An audit released today by New York State Comptroller Thomas P. DiNapoli found the Office of Temporary and Disability Assistance (OTDA) continues to provide inadequate oversight of homeless shelters, allowing unsafe conditions that pose significant health and safety risks.
Out of the 159 shelters DiNapoli’s auditors visited in the spring of 2019, 96 (60 percent) were in unsatisfactory condition. Twenty-one of those were identified in poor condition in prior audits by the Comptroller. At both certified and uncertified shelters, as well as hotels and motels, auditors observed a range of unsatisfactory, and even squalid living conditions. Significant violations included structural damage, mold, bugs and vermin, exposed wiring, water damage, missing smoke detectors, expired or uncharged fire extinguishers, and signs of smoking and drug use.
“New York’s homeless population deserves to be housed in a safe and dignified setting,” DiNapoli said. “In too many cases, the Office of Temporary and Disability Assistance is failing to ensure a healthy living environment for those that need it most.”
According to the U.S. Department of Housing and Urban Development’s 2019 Annual Homeless Assessment Report to Congress, New York state has the second largest population of homeless in the United States with 92,091 individuals. New York also had the largest increase in this population – 46.8 percent – between 2007 and 2018.
DiNapoli’s audit found required plans designed to help homeless individuals and families secure permanent housing are not being completed on a timely basis or, in some cases, at all. Auditors identified discrepancies between the list of facilities used for housing referrals by OTDA and local districts. OTDA was also unaware of 35 facilities that received homeless resident referrals from local districts.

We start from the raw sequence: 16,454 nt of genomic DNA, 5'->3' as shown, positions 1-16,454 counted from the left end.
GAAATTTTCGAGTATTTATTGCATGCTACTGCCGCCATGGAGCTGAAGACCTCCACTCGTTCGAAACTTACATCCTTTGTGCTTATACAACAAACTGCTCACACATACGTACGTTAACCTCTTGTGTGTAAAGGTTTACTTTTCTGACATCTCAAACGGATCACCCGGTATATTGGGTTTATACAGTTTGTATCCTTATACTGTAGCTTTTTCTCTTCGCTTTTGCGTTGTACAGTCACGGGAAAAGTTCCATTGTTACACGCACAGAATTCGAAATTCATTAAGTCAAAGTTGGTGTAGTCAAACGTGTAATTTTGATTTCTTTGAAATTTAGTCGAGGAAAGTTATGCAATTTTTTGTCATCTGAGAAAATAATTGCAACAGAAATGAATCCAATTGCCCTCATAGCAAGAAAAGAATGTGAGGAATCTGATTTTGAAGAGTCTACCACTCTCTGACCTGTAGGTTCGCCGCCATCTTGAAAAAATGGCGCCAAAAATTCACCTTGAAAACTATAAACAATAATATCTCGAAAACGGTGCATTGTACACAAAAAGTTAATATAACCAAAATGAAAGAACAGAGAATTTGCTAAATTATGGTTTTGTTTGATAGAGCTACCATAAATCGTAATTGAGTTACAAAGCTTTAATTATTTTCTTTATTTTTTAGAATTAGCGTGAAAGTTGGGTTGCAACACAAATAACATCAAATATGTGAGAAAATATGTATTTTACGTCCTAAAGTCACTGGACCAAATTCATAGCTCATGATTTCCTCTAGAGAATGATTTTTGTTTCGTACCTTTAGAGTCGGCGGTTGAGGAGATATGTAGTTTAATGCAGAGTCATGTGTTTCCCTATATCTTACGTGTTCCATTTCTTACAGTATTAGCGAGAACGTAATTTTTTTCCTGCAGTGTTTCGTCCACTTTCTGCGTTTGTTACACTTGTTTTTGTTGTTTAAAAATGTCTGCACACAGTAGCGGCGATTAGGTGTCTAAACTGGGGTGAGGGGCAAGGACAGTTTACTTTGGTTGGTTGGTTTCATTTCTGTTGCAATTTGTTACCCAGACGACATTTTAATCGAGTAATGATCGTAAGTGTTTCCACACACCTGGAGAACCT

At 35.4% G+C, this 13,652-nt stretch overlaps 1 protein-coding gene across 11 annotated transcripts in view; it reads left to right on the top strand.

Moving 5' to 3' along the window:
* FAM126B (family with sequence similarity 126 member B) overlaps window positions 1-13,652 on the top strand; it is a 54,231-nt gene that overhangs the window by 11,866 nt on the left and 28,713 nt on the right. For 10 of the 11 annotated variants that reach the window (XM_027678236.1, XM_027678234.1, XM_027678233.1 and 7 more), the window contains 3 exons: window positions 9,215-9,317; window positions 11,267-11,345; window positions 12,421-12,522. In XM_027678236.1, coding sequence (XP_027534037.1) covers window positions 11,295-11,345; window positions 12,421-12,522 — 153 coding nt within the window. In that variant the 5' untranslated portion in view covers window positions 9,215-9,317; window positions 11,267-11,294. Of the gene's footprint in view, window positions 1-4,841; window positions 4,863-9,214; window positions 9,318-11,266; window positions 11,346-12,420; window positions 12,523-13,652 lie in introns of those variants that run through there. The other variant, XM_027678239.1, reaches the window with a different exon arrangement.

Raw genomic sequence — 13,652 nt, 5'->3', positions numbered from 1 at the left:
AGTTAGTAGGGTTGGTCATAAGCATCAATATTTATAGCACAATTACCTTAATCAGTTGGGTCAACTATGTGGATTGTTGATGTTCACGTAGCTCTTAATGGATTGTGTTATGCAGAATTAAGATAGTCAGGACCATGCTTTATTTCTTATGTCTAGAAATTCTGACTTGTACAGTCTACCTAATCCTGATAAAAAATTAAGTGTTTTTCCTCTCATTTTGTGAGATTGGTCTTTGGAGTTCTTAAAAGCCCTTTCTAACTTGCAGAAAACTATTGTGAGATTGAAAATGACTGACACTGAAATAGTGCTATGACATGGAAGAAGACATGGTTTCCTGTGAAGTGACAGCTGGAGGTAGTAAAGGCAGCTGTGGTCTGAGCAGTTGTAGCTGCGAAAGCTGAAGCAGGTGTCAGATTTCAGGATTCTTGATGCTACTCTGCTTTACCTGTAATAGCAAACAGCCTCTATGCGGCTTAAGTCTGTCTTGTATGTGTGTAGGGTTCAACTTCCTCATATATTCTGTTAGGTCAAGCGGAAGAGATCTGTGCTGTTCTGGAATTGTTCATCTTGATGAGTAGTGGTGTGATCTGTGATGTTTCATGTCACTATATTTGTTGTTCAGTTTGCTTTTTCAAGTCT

OTDA administers programs for the state’s low-income residents and provides support to local districts in the operation of these programs. It also manages transitional housing needs of the state’s homeless population and oversees a network of transitional shelters to ensure their compliance with applicable rules and regulations. For 2018, local districts submitted $2 billion in claims to OTDA for homeless housing reimbursement, almost double the amount submitted in 2014 ($1.1 billion) as was reported in DiNapoli’s previous 2016 report which provided an overview of homelessness and homeless shelters, exclusive of New York City.
DiNapoli offered several recommendations, including that OTDA:
- Improve policies and procedures for using inspection checklists and monitoring shelter violations;
- Take steps to ensure shelter violations are corrected, which may include partially or fully withholding reimbursements for homeless services or reconsidering provider eligibility in the homeless shelter system in accordance with applicable regulations;
- Review required plans to help homeless individuals and families secure permanent housing; and
- Improve transparency and cooperation to maintain good governance.
Auditors encountered issues with transparency and cooperation that led to delays in receiving information, scheduling meetings and performing shelter site visits. However, OTDA generally agreed with the audit’s recommendations and indicated the actions it will take to address them. The agency’s response is included in the audit.
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